Según el médico veterinario del parque, Álvaro Robles Sepúlveda, el objetivo de buscar nombres para los nuevos cachorros es aproximar a los más pequeños al mundo animal, ya que “la idea es que los niños traigan sus propuestas acompañadas de un dibujo para luego exponer sus obras en un mural gigante”.

Asimismo, Robles explicó que los tigres bengala sean variedad canela, “significa que poseen un porcentaje del gen recesivo blanco y si se cruzan con un macho o hembra blanco hay una alta probabilidad de que la camada sea blanca”.

Las propuestas se recibirán hasta la última semana de noviembre y los ganadores recibirán un regalo.

El Parque Zoológico Concepción, además tiene osos, felinos, cebras, leones, wallabies (canguros enanos), aves rapaces y una laguna artificial con aves nativas de Chile.


Learn more about big cats and Big Cat Rescue at

Two lions kill deer at National Zoo

At the zoo, no escape for a deer in the lions’ den

By Martin Weil
Washington Post Staff Writer
Monday, November 9, 2009

A deer that jumped a wall at the National Zoo was fatally injured by two lions Sunday as dozens of startled spectators looked on.

Zoo spokeswoman Pamela Baker-Masson described the incident as highly unusual. It began about 2:50 p.m. as visitors lined the perimeter wall of an enclosure that contained two female lions, and it involved a deer that may have entered from Rock Creek Park.

“Everyone was cheering, ‘Go, go, go’ ” to encourage the deer to reach safety, witness Josh Shpayher said. “Everyone was rooting for the deer.”

As recounted by witnesses, the deer, over as much as 20 minutes, was in and out of a moat while the lions clutched, clawed or swatted it. A crowd of spectators grew. Some shrieked, cried out or took children away.

The incident began, said witness Rob Ephraim, when the deer “ran between people” at the railing of the low wall around the sunken enclosure.

“It was running and it leaped,” he said. After a hoof apparently clipped the railing, the deer plunged into the green, leaf-strewn water of the moat at the bottom of the wall. One lion went in after the deer and “jumped on it,” Ephraim said.

The deer escaped, “then [got] caught again,” Ephraim said.

As the episode neared its end, one lion dragged the deer to a stairwell area. The deer, a female, broke free and bounded toward the moat, the lion in pursuit.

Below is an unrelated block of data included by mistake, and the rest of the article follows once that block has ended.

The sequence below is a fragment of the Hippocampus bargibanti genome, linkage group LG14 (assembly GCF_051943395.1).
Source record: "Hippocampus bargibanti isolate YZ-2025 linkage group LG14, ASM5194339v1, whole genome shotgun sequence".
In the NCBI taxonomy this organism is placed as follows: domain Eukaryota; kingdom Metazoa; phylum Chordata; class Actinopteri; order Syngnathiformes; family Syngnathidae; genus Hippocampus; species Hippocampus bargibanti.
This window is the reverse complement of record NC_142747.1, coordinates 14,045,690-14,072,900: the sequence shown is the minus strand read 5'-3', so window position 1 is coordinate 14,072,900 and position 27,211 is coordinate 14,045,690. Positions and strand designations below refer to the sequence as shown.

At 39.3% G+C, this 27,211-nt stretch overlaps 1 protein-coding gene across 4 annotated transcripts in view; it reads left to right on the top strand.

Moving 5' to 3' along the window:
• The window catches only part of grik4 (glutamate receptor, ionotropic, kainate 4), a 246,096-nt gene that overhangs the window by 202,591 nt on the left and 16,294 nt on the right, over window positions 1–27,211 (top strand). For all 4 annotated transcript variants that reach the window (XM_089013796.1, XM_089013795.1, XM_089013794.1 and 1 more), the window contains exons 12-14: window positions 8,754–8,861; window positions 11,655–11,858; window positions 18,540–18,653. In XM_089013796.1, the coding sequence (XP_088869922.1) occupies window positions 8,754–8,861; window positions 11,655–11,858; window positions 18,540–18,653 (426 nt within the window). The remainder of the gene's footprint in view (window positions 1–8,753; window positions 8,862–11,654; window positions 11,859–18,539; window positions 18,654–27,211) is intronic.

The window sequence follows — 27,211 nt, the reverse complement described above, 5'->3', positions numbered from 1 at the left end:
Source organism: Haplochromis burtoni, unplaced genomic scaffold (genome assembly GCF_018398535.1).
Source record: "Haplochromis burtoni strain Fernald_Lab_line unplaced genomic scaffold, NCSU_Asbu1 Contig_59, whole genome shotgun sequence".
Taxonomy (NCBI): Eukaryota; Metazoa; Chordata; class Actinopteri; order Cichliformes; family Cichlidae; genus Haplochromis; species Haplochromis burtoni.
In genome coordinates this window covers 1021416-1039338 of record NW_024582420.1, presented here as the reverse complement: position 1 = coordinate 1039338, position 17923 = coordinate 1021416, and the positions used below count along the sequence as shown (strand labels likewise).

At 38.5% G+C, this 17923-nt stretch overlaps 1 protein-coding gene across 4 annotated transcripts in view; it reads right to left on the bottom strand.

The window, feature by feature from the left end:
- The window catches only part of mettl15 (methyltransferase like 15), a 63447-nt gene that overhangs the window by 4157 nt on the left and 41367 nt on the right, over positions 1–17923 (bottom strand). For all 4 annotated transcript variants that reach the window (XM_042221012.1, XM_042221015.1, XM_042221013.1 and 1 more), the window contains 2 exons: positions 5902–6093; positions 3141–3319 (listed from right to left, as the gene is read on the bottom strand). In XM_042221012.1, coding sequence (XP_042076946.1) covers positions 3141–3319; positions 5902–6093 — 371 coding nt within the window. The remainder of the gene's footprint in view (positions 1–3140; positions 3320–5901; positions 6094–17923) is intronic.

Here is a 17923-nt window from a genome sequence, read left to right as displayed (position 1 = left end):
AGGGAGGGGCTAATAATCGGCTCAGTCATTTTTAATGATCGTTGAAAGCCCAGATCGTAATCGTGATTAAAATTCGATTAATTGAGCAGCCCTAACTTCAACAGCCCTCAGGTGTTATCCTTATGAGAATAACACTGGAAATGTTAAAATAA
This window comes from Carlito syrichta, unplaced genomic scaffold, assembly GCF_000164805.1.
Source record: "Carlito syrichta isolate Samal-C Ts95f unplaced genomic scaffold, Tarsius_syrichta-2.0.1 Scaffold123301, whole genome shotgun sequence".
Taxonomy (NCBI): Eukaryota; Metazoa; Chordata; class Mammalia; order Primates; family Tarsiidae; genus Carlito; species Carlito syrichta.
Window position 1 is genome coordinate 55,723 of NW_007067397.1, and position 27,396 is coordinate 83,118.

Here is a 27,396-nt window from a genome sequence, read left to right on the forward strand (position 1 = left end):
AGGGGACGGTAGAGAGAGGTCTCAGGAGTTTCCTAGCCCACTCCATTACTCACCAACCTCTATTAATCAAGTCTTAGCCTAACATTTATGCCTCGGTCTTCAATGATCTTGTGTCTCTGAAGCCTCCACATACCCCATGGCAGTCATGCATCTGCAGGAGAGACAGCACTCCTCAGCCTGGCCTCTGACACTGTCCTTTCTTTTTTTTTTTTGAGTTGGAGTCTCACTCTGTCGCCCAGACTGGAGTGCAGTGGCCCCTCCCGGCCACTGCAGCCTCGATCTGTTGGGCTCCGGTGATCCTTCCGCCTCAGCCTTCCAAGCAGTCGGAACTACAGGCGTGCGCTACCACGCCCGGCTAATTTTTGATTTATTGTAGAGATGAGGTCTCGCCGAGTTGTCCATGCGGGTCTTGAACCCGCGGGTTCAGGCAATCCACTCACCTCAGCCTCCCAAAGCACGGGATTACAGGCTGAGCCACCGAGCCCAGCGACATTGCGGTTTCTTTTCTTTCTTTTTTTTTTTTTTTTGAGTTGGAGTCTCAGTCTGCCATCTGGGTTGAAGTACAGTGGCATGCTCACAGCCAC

Zoo personnel sent visitors away and got the lions indoors. With the enclosure empty, the deer left the moat on its own. It was anesthetized and taken for evaluation by specialists.

They found it “pretty evident” that the deer “would not survive,” and it was euthanized, Baker-Masson said.

Shpayher said he arrived in the middle of the incident, as the crowd was swelling to at least 100 people.

When he asked what was happening, he said a woman told him that “a deer jumped in and the lions got him.”

Video footage shows the deer seeming to wriggle from a lion’s grasp and flee, with no obvious wounds.

But Baker-Masson said an examination indicated that besides head and neck scratches, the deer had a serious wound on its belly.

Many deer live in Rock Creek Park, where the zoo is located, and many have been spotted on the zoo grounds. But it is highly unusual for a deer to get into an enclosure, Baker-Masson said.

A video of the incident, shot by Ephraim and Christy Smethers, can be found at

Staff writer Amy Argetsinger contributed to this report.


Learn more about big cats and Big Cat Rescue at

Lynx escapes from German zoo

The lynx escaped on Thursday, has been spotted several times, and is believed to still be in the vicinity of the zoo.

Tierpark fahndet weiter nach jungem Luchs
OZ/LOKAL/HWI vom 09.11.2009 14:03

Die aus dem Tierpark Wismar entlaufene junge Luchsdame konnte bisher noch nicht wieder eingefangen werden. Jetzt helfen die Bürger bei der Suche. Zahlreiche Anrufe mit Hinweisen gingen bereits ein.

Wismar (OZ) – „Am Sonntagabend war ich schon sehr nah dran, ihn einzufangen“, sagte gestern Tierparkchef Michael Werner. Gegen 20 Uhr rief ein Bewohner vom Köppernitztal an. Er hatte gerade seinen Müll entsorgt, als er den Luchs die Böschung zum Köppernitztal hinunter laufen sah. „Ich bin sofort hin und habe gehofft, dass er mich hört und ich im Schein meiner großen Taschenlampe die Katzenaugen gut erkennen kann. Leider hat’s nicht geklappt.“ Für Michael Werner ist es am wahrscheinlichsten, dass sich der Luchs noch in der Nähe des Tierparks aufhält.
Die Direktor hofft weiter auf Hinweise. Wer ihn anruft, möge an Ort und Stelle, wo er den Luchs gesehen hat, warten, bis der Tierparkchef eingetroffen ist. Bereits seit Donnerstag ist das Tier entlaufen.

Haike Werfel


Learn more about big cats and Big Cat Rescue at